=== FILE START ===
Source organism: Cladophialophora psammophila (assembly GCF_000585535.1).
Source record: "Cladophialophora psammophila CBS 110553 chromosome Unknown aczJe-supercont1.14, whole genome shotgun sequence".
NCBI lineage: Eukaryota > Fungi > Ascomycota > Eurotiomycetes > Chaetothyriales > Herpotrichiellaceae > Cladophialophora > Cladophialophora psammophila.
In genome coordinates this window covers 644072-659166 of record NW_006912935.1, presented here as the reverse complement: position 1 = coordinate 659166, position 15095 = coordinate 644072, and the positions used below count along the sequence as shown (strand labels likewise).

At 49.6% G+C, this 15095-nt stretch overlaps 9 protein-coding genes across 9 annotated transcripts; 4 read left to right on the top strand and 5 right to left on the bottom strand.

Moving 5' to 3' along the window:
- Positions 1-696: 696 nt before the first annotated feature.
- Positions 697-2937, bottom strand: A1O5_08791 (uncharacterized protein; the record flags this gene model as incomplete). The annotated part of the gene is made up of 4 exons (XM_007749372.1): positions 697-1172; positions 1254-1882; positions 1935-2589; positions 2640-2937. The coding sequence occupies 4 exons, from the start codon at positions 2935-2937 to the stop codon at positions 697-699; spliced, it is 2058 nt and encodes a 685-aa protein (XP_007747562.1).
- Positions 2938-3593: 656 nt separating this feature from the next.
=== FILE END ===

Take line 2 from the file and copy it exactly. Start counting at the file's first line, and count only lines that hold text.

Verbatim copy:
Source record: "Cladophialophora psammophila CBS 110553 chromosome Unknown aczJe-supercont1.14, whole genome shotgun sequence".